Milwaukee Riverkeeper annual report on river health shows improvements in water quality.
MILWAUKEE – Each year, Milwaukee Riverkeeper releases an Annual River Basin Report Card, detailing the health of the Milwaukee River Basin’s three major waterways. In spite of a bumpy start to the season with the outbreak of COVID-19, Milwaukee Riverkeeper’s monitoring volunteers rose to the challenge, finding comfort in our waters and contributing to community science at a time when community was hard to come by. With a four percent increase in grade from last year, the Milwaukee River Basin moved from a D+ to a C- for overall river health.
“Stay-at-home orders halted spring monitoring statewide, which meant less data overall was collected and analyzed. But a bigger impact on the grades is likely weather–2020 was significantly drier than the previous two years, which both broke rainfall records in southeast Wisconsin. Less rain means less runoff into area rivers, and water quality improved in every part of the Milwaukee River Basin except for the North Branch of the Milwaukee River. ” said Riverkeeper, Cheryl Nenn.
“This is a very special collaboration between people, non-profits, businesses, and agencies, coming together to work on understanding what is happening in our waterways. Our rivers connect to Lake Michigan and form the lifeblood of our community. These beautiful and critical waterways run throughout the greater Milwaukee area and provide drinking water to millions of people, recreational opportunities improving our quality of life, and economic benefits.” said Executive Director, Jennifer Bolger Breceda.
While the overall impacts of collaboration on river health may be hard to quantify on an annual basis, Bolger Breceda believes they are very real.
“There is a lot of great work happening in our watershed and collaboration plays a key role in the success of these projects. We highlight some in this edition of our Report Card, including Milwaukee’s Area of Concern, which is a significant undertaking and a generational opportunity for our community to remove legacy contamination at the bottom of the river and restore our watersheds in a major way. A community-wide collaboration of stakeholders is making this a priority.” says Bolger Breceda.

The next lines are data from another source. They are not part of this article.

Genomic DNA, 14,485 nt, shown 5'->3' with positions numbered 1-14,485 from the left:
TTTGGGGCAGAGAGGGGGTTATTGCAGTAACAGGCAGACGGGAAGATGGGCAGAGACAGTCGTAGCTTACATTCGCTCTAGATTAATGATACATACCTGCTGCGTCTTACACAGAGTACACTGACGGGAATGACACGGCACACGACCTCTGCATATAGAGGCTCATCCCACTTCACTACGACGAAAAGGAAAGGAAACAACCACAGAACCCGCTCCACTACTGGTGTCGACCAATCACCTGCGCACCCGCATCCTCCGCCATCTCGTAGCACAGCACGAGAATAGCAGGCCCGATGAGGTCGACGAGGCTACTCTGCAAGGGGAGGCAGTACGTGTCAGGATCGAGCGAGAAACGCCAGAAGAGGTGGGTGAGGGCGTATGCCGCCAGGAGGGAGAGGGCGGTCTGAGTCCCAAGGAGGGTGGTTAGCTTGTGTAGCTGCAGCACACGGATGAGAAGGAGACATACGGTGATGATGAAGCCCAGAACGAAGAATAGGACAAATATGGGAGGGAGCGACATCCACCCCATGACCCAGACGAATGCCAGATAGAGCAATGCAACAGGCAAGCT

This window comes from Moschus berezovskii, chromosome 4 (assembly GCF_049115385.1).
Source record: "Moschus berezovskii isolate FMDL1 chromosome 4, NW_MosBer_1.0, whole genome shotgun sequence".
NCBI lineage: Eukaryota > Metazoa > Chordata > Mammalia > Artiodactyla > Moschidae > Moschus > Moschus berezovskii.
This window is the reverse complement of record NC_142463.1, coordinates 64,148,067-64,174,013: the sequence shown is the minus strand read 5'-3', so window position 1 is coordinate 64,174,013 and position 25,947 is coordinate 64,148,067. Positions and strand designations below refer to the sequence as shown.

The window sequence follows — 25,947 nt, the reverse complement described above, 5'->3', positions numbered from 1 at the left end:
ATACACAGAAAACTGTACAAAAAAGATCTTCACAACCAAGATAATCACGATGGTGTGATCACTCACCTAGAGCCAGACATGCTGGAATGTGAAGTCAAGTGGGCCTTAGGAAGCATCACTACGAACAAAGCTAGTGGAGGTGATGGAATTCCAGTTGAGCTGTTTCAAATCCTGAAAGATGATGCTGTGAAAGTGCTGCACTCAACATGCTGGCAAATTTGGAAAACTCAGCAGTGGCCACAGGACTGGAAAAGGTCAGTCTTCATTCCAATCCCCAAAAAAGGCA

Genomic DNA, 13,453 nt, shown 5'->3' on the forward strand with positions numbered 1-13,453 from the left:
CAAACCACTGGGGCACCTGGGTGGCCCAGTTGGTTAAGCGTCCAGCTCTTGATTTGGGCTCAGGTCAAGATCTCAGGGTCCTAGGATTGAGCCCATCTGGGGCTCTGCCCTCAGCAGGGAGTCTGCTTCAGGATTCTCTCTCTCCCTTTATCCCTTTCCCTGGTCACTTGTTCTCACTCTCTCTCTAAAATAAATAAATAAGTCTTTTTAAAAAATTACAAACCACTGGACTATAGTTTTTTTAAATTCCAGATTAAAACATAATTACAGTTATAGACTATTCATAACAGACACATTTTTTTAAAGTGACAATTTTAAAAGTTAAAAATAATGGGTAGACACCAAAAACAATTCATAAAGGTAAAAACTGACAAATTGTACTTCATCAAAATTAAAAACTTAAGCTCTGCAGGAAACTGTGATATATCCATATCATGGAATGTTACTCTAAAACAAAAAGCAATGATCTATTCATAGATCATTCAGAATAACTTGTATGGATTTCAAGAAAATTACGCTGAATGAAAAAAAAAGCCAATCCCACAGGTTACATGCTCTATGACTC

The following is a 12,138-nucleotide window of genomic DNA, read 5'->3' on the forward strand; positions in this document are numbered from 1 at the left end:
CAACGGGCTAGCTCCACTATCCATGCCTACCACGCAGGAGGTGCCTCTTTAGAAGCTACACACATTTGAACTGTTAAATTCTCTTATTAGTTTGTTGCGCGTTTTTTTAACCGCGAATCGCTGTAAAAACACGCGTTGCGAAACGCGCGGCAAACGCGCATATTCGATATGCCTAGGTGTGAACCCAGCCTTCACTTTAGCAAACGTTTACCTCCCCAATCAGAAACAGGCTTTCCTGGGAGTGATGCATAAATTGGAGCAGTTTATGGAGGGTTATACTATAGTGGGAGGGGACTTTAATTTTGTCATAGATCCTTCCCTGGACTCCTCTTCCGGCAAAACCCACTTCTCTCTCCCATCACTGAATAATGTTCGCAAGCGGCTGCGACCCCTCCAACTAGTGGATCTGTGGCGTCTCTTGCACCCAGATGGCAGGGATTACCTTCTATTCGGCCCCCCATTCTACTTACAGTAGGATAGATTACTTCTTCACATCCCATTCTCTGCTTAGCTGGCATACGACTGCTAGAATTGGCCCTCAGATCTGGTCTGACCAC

As for how people can get involved? Nenn says the best way to start is with a simple act. Even small choices have the power to create meaningful change. You can join in the effort to improve your local river by participating in local cleanups and restoration activities, and minimizing your use of fertilizers, salt, and other chemicals at home and work. Read the full report and find other ways to get involved at www.milwaukeeriverkeeper.org.
TOP TAKEAWAYS FOR 2020:
The Milwaukee River Basin scored a C- (70.68%) in overall river health in 2020. The increase in grade is the result of less rainfall from the previous two record-breaking wet years. Less rainfall means less stormwater runoff, which carries pollutants into our waterways. We see this through improvements in turbidity across the Basin.
Overall, the Basin continues to struggle in 3 areas: phosphorus, bacteria and conductivity.
- Phosphorus is largely from fertilizers, sewage and manure, industrial sources, and from corrosion inhibitors added to drinking water to minimize leaching from lead pipes.
- Bacteria comes from many sources, including sewage, manure, wildlife, dogs, and other natural sources.
- Conductivity measures charged particles, and this is likely impacted by nutrients in “charged” forms (nitrates, phosphates, etc.) that are in sewage, manure, and fertilizer; as well as by road salt and other deicing products in winter months.
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Historic rainfall levels in 2018, land-use practices, failing infrastructure and other human activities, in both urban and rural parts of the Milwaukee River Basin, ultimately led to the decline in grade (C- to D).